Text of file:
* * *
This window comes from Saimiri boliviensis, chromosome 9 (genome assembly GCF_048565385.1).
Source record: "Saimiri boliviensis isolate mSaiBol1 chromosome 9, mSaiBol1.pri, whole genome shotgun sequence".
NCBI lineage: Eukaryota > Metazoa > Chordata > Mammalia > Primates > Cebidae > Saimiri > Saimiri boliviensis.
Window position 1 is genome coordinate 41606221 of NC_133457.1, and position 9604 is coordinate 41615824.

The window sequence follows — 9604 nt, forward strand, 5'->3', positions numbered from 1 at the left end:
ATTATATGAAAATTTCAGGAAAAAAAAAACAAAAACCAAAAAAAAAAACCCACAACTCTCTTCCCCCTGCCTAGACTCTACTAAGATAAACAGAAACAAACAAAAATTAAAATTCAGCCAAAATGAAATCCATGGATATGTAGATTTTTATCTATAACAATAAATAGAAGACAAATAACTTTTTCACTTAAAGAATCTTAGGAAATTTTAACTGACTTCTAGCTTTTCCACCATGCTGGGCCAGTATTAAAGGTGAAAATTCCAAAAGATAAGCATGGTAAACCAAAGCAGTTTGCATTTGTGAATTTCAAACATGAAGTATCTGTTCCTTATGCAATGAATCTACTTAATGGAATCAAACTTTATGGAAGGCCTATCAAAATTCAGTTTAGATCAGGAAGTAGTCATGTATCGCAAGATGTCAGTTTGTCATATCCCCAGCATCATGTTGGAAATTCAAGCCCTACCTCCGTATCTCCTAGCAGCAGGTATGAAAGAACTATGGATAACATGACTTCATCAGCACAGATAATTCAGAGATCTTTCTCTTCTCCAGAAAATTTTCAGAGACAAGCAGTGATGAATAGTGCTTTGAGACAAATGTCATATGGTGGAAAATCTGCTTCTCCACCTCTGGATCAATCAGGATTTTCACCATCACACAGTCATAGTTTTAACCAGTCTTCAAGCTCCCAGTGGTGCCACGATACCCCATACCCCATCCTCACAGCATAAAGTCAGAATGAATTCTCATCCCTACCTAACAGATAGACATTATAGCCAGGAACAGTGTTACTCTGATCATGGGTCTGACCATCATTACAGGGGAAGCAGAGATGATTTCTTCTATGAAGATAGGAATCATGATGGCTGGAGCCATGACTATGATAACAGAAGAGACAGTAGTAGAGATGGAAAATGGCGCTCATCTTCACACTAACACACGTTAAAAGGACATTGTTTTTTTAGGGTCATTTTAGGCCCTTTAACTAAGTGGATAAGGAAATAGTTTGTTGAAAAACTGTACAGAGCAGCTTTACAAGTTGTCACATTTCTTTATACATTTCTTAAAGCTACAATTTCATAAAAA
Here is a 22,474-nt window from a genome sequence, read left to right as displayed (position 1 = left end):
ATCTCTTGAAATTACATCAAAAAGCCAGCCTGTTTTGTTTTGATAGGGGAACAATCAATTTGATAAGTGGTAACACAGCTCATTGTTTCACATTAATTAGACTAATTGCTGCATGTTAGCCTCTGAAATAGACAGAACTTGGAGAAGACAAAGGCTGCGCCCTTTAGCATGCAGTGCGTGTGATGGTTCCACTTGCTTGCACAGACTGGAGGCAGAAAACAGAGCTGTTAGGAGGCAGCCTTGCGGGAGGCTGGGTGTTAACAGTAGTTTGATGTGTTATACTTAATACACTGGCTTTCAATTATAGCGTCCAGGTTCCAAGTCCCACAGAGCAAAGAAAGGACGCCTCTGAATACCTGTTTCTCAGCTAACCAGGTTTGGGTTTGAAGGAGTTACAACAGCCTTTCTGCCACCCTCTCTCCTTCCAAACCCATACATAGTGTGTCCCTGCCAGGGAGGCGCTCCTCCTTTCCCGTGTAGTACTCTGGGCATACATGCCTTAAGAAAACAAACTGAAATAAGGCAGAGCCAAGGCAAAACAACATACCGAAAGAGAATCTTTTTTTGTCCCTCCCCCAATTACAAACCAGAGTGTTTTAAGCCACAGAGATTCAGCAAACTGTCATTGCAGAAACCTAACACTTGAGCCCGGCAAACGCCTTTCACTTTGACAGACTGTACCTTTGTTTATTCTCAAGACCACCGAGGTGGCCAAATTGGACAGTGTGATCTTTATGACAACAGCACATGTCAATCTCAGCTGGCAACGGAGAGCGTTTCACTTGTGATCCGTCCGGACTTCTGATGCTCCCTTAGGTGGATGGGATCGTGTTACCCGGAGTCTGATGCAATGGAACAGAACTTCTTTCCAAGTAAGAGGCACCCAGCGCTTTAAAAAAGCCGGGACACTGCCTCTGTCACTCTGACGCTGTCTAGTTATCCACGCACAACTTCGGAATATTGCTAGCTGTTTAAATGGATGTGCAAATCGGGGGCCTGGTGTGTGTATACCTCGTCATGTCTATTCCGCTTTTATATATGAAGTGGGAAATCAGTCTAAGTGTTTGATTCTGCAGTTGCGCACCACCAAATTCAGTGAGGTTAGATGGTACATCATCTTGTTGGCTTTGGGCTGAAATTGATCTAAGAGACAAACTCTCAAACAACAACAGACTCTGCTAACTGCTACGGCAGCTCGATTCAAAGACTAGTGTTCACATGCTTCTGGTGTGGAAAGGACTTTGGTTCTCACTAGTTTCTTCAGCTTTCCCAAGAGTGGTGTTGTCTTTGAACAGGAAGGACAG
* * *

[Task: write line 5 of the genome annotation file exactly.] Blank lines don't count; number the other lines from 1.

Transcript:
The window sequence follows — 9604 nt, forward strand, 5'->3', positions numbered from 1 at the left end: